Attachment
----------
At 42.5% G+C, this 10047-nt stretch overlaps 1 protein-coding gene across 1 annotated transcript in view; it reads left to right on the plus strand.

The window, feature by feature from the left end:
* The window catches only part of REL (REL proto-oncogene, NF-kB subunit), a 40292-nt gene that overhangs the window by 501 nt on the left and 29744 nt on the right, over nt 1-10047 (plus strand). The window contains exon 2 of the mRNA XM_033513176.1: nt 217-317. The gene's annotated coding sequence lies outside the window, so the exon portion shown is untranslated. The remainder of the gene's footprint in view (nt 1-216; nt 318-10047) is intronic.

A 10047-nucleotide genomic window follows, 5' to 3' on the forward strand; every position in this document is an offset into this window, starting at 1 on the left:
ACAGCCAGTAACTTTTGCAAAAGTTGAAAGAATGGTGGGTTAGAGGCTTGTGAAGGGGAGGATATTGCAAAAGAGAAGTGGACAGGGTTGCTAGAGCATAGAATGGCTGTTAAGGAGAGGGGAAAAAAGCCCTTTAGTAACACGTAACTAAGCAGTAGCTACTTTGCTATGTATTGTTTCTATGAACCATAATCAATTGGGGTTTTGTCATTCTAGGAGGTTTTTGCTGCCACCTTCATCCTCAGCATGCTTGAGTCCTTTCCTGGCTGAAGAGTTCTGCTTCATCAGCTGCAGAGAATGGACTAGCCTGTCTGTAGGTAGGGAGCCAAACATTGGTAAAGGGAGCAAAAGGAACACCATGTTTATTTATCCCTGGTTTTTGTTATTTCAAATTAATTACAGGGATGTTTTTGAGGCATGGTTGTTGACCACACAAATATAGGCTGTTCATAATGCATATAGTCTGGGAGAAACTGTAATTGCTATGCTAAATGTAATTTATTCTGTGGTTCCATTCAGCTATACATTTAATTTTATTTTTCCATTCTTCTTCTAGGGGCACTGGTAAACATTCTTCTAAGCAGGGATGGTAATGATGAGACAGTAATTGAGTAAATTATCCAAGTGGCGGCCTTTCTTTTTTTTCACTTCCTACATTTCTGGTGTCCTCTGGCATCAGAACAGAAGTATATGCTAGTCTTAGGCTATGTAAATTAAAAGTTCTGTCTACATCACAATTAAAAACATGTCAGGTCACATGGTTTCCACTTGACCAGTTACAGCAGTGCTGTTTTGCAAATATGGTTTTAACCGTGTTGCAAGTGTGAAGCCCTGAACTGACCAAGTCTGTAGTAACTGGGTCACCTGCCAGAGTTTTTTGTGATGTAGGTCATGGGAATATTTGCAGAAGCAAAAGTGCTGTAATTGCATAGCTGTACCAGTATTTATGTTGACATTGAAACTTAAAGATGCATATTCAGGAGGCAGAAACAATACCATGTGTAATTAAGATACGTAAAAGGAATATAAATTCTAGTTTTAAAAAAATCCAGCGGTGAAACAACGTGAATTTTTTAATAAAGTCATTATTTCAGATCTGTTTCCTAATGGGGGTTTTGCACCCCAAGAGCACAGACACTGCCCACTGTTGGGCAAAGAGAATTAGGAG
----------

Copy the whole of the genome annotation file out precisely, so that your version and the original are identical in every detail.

At 42.5% G+C, this 10047-nt stretch overlaps 1 protein-coding gene across 1 annotated transcript in view; it reads left to right on the plus strand.

The window, feature by feature from the left end:
* The window catches only part of REL (REL proto-oncogene, NF-kB subunit), a 40292-nt gene that overhangs the window by 501 nt on the left and 29744 nt on the right, over nt 1-10047 (plus strand). The window contains exon 2 of the mRNA XM_033513176.1: nt 217-317. The gene's annotated coding sequence lies outside the window, so the exon portion shown is untranslated. The remainder of the gene's footprint in view (nt 1-216; nt 318-10047) is intronic.

A 10047-nucleotide genomic window follows, 5' to 3' on the forward strand; every position in this document is an offset into this window, starting at 1 on the left:
ACAGCCAGTAACTTTTGCAAAAGTTGAAAGAATGGTGGGTTAGAGGCTTGTGAAGGGGAGGATATTGCAAAAGAGAAGTGGACAGGGTTGCTAGAGCATAGAATGGCTGTTAAGGAGAGGGGAAAAAAGCCCTTTAGTAACACGTAACTAAGCAGTAGCTACTTTGCTATGTATTGTTTCTATGAACCATAATCAATTGGGGTTTTGTCATTCTAGGAGGTTTTTGCTGCCACCTTCATCCTCAGCATGCTTGAGTCCTTTCCTGGCTGAAGAGTTCTGCTTCATCAGCTGCAGAGAATGGACTAGCCTGTCTGTAGGTAGGGAGCCAAACATTGGTAAAGGGAGCAAAAGGAACACCATGTTTATTTATCCCTGGTTTTTGTTATTTCAAATTAATTACAGGGATGTTTTTGAGGCATGGTTGTTGACCACACAAATATAGGCTGTTCATAATGCATATAGTCTGGGAGAAACTGTAATTGCTATGCTAAATGTAATTTATTCTGTGGTTCCATTCAGCTATACATTTAATTTTATTTTTCCATTCTTCTTCTAGGGGCACTGGTAAACATTCTTCTAAGCAGGGATGGTAATGATGAGACAGTAATTGAGTAAATTATCCAAGTGGCGGCCTTTCTTTTTTTTCACTTCCTACATTTCTGGTGTCCTCTGGCATCAGAACAGAAGTATATGCTAGTCTTAGGCTATGTAAATTAAAAGTTCTGTCTACATCACAATTAAAAACATGTCAGGTCACATGGTTTCCACTTGACCAGTTACAGCAGTGCTGTTTTGCAAATATGGTTTTAACCGTGTTGCAAGTGTGAAGCCCTGAACTGACCAAGTCTGTAGTAACTGGGTCACCTGCCAGAGTTTTTTGTGATGTAGGTCATGGGAATATTTGCAGAAGCAAAAGTGCTGTAATTGCATAGCTGTACCAGTATTTATGTTGACATTGAAACTTAAAGATGCATATTCAGGAGGCAGAAACAATACCATGTGTAATTAAGATACGTAAAAGGAATATAAATTCTAGTTTTAAAAAAATCCAGCGGTGAAACAACGTGAATTTTTTAATAAAGTCATTATTTCAGATCTGTTTCCTAATGGGGGTTTTGCACCCCAAGAGCACAGACACTGCCCACTGTTGGGCAAAGAGAATTAGGAG